arXiv:1810.08269v1 [pdf, other]
The NANOGrav 11-year Data Set: Pulse Profile Variability
Comments: 38 pages, 25 figures

Access to 50 years of data has led to the discovery of pulsar emission and rotation variability on timescales of months and years. Most of this long-term variability has been seen in long-period pulsars, with relatively little focus on recycled millisecond pulsars. We have analyzed a 38-pulsar sub-set of the 45 millisecond pulsars in the NANOGrav 11-year data set, in order to review their pulse profile stability. The most variability, on any timescale, is seen in PSRs J1713+0747, B1937+21 and J2145-0750. The strongest evidence for long-timescale pulse profile changes is seen in PSRs B1937+21 and J1643-1224. We have focused our analyses on these four pulsars in an attempt to elucidate the causes of their profile variability. Effects of scintillation seem to be responsible for the profile modifications of PSR J2145-0750. We see evidence that imperfect polarization calibration contributes to the profile variability of PSRs J1713+0747 and B1937+21, along with radio frequency interference around 2 GHz, but find that propagation effects also have an influence. The changes seen in PSR J1643-1224 have been reported previously, yet elude explanation beyond their astrophysical nature. Regardless of cause, unmodeled pulse profile changes are detrimental to the accuracy of pulsar timing and must be incorporated into the timing models where possible.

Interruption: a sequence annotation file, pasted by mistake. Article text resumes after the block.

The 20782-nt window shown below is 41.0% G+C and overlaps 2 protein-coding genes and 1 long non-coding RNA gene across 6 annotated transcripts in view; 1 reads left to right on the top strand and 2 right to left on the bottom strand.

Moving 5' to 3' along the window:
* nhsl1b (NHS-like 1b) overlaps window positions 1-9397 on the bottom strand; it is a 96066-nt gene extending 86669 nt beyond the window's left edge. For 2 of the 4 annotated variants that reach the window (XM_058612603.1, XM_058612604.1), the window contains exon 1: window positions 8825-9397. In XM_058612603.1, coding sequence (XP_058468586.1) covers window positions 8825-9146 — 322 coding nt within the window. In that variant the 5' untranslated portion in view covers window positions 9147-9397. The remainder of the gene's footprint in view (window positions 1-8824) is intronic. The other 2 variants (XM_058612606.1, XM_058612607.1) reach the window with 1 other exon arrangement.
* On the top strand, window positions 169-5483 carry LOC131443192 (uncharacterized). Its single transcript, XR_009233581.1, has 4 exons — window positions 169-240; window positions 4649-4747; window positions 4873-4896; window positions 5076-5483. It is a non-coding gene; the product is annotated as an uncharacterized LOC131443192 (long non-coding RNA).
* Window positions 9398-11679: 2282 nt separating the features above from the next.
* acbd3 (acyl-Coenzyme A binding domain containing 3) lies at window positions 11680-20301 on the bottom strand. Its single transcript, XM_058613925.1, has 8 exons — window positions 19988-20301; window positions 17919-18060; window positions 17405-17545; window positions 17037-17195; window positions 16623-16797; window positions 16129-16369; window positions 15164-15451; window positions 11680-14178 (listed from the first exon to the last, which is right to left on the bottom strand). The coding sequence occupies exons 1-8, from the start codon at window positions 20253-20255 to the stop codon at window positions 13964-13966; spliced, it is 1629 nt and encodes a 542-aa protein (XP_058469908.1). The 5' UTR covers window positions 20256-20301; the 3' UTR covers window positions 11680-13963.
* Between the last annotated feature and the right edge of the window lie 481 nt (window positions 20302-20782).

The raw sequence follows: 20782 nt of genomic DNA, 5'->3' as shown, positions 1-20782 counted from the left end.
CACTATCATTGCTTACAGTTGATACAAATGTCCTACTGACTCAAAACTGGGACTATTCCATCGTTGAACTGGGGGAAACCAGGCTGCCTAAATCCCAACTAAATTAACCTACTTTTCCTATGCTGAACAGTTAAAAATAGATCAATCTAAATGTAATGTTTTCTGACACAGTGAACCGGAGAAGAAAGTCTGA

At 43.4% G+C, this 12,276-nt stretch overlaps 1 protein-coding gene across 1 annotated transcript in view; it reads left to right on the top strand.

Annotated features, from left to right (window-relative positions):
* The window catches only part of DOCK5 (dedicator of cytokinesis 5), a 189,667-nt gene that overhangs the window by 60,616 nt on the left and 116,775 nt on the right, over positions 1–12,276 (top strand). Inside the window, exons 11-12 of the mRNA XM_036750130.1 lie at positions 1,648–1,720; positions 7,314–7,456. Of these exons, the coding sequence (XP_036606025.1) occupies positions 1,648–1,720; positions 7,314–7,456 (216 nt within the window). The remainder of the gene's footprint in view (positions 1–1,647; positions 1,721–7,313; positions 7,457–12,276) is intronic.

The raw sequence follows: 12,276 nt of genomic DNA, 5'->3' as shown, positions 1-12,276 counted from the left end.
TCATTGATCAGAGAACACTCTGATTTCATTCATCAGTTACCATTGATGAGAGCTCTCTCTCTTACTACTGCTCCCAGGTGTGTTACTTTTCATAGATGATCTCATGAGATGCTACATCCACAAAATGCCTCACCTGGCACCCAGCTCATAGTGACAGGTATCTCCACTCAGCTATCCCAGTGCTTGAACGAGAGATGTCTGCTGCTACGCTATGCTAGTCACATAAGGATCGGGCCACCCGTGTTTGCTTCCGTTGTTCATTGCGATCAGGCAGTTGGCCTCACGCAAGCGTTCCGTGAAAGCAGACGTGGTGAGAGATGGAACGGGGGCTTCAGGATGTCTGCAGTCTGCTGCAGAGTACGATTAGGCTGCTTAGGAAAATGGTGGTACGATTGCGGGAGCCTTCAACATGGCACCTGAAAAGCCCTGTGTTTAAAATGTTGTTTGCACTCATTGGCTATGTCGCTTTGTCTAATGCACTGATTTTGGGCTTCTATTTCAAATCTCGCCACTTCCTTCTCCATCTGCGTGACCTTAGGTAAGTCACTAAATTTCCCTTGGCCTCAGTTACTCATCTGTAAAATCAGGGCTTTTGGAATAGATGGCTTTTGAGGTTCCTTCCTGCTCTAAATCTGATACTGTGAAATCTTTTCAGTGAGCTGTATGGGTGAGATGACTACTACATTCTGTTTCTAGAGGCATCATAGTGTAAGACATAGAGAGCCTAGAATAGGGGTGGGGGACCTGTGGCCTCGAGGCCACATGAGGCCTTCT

arXiv:1810.08274v1 [pdf, other]
3C 17: The BCG of a galaxy cluster at z=0.22
Comments: No comment found

Gemini Multi Object Spectrograph medium-resolution spectra and photometric data of 39 objects in the field of the radio galaxy 3C 17 are presented. Based on the new data, a previously uncataloged cluster of galaxies is identified at a mean redshift of z=0.220 +/-0.003, a projected virial radius of 0.37 Mpc, and a velocity dispersion of sigma_v = 821 +/-171 km/s. The brightest member of this cluster is 3C 17 with M_r = -22.45 mag. The surface brightness profile of 3C 17 is best fit with two components (Exponential + Sersic) characteristic of brightest cluster galaxies. The spectrum of 3C 17 is dominated by broad emission lines Halpha + N[II] and Hbeta + [OIII]. Analysis of Chandra data shows extended emission around the cluster core that supports the existence of hot gas cospatial with 3C 17. The discovery of a cluster of galaxies around 3C 17 better explains the sharply bent morphology of the radio jet given that it propagates through a dense intracluster medium.


arXiv:1810.08301v1 [pdf, other]
SOFIA FIFI-LS Observations of Sgr B1: Ionization Structure and Sources of Excitation
Comments: 9 pages, 3 figures. Accepted by ApJL